Famed Neomarxisme insurgent commenter alin wrote the following in our debate about Dentsu (literally, the world’s largest ad firm) the other day:
but see japan too is basically a minor country and I’m very politically motivated to support that in whatever way i can whether , whether it’s against ‘japan as number one’ sick japanese or americans who need a fictional arch-competitor in order to function.
While I do not agree with alin’s statement, I think he may have just hit at the very crux of the ongoing debate here: Is Japan a major country or a minor country?
If Japan is a major country — like the United States or Germany — we have obvious reason to show concern over unchanging political and economic systems in the face of serious social breakdown, the rise of rightism in the LDP, and the pervasiveness of organized crime, etc. If Japan is a minor country — like Portugal or Albania or Laos — constructive criticism would amount to little more than nit-picky bullying.
My thesis adviser Prof. Merry White once said something like, at the beginning of her academic career, studying Japan was considered to be “anthropology” because Japan was a third-class country, but when the economy bounced back, Japan research became “sociology” — the change from tribe to complex society.
Of course, the question of major/minor is interesting because Japan has straddled the line for the last 150 years. First, Japan was a backwater empire closed off from the world. By the early 20th century, however, “minor” Japan defeated “major” Russia and inspired the non-European world that a new era of fighting imperialism is at hand. Then Japan went so major that they invaded China in imitation of major countries, attacked the U.S., and became the strategic partner of übermajor Nazi Germany. When the war ended, Japan went back to being “minor” for twenty years — finally regaining the underdog sense of rising glory at the ’64 Olympics. Then Japan went from a “miracle economy” to a strong #2 to Japan as Number One to buying major U.S.’s major real estate. Then the Bubble burst, ten years of recession, a declining population… Does Japan want to gun it again to retain their major status or enjoy the gentle slide into minor territory?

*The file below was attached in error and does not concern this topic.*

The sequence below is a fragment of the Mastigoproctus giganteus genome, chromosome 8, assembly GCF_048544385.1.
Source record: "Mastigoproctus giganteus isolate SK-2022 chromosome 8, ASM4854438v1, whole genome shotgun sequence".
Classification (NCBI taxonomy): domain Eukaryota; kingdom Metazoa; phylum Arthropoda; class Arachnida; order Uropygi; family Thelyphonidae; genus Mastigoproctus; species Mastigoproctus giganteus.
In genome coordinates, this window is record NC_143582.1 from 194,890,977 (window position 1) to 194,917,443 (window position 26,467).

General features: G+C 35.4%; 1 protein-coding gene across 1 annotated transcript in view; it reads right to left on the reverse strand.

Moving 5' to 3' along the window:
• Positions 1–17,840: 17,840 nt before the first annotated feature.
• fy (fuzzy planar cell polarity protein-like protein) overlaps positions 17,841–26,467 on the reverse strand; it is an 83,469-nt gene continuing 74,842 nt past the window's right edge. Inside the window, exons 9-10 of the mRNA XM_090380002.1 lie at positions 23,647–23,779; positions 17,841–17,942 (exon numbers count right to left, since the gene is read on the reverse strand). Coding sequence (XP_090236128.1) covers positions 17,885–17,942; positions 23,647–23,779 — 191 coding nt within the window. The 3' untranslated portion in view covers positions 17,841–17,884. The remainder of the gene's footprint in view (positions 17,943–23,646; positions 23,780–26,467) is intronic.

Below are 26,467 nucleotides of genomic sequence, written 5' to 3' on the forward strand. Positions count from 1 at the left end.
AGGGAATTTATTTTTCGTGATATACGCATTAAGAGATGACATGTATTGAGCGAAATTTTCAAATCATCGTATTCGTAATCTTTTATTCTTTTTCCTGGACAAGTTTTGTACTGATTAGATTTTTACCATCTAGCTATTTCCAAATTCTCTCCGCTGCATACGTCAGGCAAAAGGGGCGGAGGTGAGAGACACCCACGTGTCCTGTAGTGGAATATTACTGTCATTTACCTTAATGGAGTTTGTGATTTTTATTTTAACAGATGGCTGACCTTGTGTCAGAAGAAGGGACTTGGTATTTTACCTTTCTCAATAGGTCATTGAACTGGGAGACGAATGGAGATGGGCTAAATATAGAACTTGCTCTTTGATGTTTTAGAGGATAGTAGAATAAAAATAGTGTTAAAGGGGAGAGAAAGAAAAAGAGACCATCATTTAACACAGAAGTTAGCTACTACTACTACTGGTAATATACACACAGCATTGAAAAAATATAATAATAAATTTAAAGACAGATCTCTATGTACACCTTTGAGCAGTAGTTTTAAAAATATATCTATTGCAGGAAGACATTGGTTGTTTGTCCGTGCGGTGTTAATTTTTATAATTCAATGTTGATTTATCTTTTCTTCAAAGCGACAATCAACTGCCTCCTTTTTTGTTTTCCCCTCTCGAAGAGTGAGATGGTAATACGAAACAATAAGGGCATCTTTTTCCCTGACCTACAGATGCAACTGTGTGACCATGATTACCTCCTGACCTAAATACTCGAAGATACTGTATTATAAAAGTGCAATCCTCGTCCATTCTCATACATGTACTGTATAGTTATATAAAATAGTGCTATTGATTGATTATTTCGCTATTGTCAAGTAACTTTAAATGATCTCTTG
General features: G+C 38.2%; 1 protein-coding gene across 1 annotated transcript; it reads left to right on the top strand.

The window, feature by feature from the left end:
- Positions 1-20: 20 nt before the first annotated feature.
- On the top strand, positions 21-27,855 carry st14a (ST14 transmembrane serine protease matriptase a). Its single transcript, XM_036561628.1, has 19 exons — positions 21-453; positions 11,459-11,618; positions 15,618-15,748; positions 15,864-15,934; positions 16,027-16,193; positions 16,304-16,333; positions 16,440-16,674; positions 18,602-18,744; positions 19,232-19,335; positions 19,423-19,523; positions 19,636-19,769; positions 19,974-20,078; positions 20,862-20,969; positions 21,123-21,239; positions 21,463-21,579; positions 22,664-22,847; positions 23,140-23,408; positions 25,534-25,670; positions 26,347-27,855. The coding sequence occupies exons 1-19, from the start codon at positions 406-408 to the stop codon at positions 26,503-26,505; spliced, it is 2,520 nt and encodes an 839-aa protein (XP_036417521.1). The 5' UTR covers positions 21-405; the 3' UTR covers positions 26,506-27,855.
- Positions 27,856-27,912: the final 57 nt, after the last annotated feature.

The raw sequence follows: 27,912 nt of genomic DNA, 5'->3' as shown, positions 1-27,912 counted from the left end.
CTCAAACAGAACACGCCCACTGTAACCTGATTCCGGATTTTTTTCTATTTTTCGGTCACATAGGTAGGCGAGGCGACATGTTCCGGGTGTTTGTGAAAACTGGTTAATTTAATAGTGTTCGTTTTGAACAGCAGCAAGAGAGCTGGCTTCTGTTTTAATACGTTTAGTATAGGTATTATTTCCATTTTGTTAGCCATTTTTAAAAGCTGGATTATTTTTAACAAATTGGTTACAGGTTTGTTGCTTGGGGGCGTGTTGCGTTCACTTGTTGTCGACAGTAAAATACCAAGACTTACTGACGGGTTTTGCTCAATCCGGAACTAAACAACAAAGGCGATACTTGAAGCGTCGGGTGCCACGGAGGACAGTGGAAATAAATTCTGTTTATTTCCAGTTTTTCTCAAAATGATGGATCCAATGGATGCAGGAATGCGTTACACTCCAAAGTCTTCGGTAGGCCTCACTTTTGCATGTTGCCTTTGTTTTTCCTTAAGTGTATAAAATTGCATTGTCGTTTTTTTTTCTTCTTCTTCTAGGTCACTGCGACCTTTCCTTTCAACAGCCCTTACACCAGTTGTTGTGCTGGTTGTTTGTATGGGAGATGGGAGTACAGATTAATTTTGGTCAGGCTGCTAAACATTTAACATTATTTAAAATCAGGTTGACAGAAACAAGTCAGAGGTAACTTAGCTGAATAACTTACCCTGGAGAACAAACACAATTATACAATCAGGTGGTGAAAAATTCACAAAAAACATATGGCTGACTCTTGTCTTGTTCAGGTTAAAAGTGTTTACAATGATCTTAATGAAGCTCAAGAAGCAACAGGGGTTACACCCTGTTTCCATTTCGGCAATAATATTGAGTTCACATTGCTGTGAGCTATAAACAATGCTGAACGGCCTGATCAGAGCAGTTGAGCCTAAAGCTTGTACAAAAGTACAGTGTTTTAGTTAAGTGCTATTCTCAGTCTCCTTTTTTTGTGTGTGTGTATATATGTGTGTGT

From any rational perspective, Japan is absolutely a major country: the #2 economy, a larger population than any of the non-Russian European states, an important producer of electronic goods for the world at large, and a Top Five supplier of pop culture. A symbol of success in Asia, the Japanese model of economic development became successfully adopted in Taiwan, South Korea, Singapore, and Hong Kong. But Japan’s retention to what is generally understood as a minor-to-major development state economic model is exactly the issue at hand: When will Japan’s economy start to work with the globalized “major” system? Japan has never had the foreign policy influence of a major country — mostly due to being stuck under the American security umbrella. Questions of constitutional revision reference the word “normal country,” but they are basically asking the same thing: When will Japan’s major status be reflected in the defense structure?
Going minor clearly has its advantages — responsibilities on the international stage tend to go away and everyone leaves you alone (actually worst case scenario, invades you). Nations, however, do not have to be military and economic bullies like the U.S. to be “major.” France holds on to its major country status due to its culture and tradition. Germany expertly combines economic superiority with a leading edge on progressive areas like environmental policy.
So, does Japan reform in order to catch up to the other “major” countries? Does Japan proudly sink into “minor” obscurity? Do you protect Japan’s minority status as a way to protect the streams of diversity contained within? Do we analyze as compared to other “major” countries in order to understand the barriers that prevent Japan from reaching its economic and strategic goals? Is Japan having it both ways by feigning to be a minor underdog while being #2?